Their AI platform has four distinct parts They have an AI platform that works in four key steps to bring important data from physical media into a digital format for use across all relevant business departments. We have listed these parts below:

  • Vision: Human employees scan the bank’s physical documents into the system. Vidado claims the writing scanned does not need to be particularly high resolution or neatly written, but the effectiveness of this is unclear. The vision step organizes scanned documents according to pre-prepared templates.
  • Read: The software captures both machine printed writing and handwriting. Vidado claims the software can recognize messy handwriting and low dots-per-inch (DPI) scans of paper documents.
  • Review: This is what Vidado refers to as their “exception handling interface,” or the portion of their system that checks for incorrect or incomplete data. Banks can set customized checkpoints for these documents in order prioritize scrutiny when scanning the most important data. At the same time, less important data can be passed through without a human employee’s review.
  • Transform: The final step allows banks to validate their data against the rest of their enterprise data or any third party data sources they may have access to. It can also purportedly format the data to be easily transferred through their API.

Vidado has published a customer success story on their website which details their work with MetLife on handling exceptions in their beneficiary designation forms. Many of these forms are sent to the company each day to indicate who will receive the benefits from a customer’s life insurance policy. The company had numerous forms with incomplete fields, bad handwriting, or information contradictory with the bank’s current customer information.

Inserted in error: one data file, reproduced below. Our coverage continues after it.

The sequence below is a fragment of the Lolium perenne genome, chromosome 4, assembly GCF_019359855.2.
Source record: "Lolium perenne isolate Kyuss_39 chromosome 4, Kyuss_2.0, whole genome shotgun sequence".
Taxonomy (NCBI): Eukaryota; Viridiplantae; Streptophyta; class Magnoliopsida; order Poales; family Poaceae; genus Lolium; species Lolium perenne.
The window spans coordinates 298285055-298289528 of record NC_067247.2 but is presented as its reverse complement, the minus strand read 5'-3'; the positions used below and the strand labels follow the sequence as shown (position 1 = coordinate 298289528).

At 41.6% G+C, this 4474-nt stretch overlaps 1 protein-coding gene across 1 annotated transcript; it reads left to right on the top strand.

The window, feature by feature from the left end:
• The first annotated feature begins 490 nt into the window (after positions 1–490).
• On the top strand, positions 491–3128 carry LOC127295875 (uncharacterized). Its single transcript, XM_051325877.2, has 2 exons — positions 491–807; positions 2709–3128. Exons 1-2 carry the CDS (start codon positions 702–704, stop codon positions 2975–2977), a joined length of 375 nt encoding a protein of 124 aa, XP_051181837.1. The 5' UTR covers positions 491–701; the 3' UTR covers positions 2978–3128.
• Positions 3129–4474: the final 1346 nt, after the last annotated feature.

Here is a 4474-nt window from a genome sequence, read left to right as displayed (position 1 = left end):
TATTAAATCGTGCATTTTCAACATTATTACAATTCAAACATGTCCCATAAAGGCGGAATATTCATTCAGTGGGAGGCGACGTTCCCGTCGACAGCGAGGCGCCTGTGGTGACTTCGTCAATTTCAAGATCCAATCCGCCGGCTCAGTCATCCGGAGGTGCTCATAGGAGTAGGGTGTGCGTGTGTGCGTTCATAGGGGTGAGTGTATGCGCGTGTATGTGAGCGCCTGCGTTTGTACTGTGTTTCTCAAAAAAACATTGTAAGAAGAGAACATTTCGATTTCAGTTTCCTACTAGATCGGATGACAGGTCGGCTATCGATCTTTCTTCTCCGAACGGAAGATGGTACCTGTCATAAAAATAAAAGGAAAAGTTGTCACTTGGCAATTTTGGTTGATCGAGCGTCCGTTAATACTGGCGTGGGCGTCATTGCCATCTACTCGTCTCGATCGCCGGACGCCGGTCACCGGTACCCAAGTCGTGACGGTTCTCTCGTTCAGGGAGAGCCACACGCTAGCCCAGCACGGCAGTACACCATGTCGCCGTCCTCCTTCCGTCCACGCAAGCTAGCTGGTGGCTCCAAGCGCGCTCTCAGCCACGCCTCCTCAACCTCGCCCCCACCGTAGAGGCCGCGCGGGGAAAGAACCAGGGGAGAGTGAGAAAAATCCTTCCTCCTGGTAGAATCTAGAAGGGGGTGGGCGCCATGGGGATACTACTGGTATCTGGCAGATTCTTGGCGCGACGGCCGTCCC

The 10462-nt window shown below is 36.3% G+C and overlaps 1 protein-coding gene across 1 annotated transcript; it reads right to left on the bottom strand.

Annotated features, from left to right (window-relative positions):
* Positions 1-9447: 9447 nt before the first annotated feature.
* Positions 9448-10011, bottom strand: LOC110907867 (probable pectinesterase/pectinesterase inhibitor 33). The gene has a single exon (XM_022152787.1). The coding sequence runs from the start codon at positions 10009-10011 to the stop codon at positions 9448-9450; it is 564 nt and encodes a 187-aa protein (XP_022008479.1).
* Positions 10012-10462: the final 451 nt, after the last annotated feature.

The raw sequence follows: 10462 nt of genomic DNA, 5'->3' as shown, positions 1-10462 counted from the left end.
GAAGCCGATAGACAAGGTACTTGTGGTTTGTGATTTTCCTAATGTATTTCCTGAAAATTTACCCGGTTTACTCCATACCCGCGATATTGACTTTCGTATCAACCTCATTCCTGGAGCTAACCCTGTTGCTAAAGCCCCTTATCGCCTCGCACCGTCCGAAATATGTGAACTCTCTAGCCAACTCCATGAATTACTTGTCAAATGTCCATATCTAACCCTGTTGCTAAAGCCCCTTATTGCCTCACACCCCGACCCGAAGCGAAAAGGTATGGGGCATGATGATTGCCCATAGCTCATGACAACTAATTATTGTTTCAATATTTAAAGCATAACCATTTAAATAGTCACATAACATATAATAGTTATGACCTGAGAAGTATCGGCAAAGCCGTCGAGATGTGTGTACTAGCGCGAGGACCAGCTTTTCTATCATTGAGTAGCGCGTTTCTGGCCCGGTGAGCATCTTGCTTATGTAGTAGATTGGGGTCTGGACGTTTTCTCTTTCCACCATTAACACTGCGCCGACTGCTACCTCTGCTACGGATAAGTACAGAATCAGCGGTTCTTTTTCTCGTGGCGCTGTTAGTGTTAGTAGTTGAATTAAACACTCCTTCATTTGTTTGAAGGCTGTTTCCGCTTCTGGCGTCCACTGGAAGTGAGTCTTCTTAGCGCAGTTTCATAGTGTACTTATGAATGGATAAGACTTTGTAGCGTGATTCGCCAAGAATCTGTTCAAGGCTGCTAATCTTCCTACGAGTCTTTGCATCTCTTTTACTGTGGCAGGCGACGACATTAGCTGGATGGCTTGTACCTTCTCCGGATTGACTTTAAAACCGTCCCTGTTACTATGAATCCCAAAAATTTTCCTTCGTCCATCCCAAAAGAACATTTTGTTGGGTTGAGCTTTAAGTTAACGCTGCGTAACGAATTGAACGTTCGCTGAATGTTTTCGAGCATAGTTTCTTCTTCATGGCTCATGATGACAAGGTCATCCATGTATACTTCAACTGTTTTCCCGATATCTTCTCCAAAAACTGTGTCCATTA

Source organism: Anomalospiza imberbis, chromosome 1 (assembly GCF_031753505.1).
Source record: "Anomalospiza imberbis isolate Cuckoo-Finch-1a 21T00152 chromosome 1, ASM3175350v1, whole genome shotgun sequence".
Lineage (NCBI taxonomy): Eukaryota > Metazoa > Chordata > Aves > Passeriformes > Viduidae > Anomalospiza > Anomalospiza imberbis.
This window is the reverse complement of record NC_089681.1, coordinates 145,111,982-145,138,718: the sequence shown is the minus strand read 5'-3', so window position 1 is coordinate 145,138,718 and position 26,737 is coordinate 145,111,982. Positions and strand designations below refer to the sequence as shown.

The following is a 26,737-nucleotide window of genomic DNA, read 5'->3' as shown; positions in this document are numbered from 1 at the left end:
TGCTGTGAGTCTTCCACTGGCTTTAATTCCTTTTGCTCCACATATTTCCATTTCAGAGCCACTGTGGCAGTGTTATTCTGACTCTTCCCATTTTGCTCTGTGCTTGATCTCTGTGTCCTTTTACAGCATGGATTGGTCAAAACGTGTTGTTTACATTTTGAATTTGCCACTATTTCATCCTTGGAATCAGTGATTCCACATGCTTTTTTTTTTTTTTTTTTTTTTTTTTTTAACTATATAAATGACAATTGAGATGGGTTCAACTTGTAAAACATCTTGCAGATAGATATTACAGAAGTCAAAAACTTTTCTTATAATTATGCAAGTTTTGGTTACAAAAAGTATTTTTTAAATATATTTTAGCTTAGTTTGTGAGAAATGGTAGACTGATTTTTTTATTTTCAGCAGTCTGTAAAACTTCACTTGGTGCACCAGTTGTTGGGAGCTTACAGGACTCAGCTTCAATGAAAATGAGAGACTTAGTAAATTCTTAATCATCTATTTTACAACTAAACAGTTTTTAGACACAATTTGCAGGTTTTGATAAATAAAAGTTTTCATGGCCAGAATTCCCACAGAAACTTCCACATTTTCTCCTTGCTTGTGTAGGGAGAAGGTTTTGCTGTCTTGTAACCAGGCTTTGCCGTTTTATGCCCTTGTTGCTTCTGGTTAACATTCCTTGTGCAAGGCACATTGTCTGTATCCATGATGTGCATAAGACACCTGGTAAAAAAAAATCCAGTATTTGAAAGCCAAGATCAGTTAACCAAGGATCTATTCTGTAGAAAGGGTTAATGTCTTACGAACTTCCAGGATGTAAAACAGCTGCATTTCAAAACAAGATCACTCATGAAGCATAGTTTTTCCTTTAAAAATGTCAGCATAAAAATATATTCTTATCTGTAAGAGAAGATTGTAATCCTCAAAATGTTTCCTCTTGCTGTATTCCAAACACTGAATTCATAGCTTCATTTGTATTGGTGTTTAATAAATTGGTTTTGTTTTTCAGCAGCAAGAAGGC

Vidado claims to have installed their AI platform into MetLife’s existing system, and that their exception handling interface was able to contextualize exceptions with the most relevant data. This may help a human employee whose job it is to fix these errors by providing them with the enterprise data likely to be the most helpful.

In addition, Vidado claims MetLife was able to reduce their document processing time by 93%. Additionally, manual exception handling purportedly dropped by 70%. Finally, the company saw a 43% increase in straight-through automation, or the automation of pushing data directly from its source to its intended digital location.

While this example of Vidado’s work was for an insurer, the story contains trust indicators for banks considering AI vendors for document digitization. The software’s ability to categorize scanned documents based on predetermined templates would be helpful for banks taking in multiple types of form. These could be loan applications, equipment loan agreement forms, or real estate documents.

The vendor’s focus on straight through automation of forms may also be useful to corporate banks that may need more granular prioritization of data-related tasks. The most important documents might need more time with a human employee if they have incomplete data. Although less important ones may be automatically corrected by the AI platform for later review when necessary.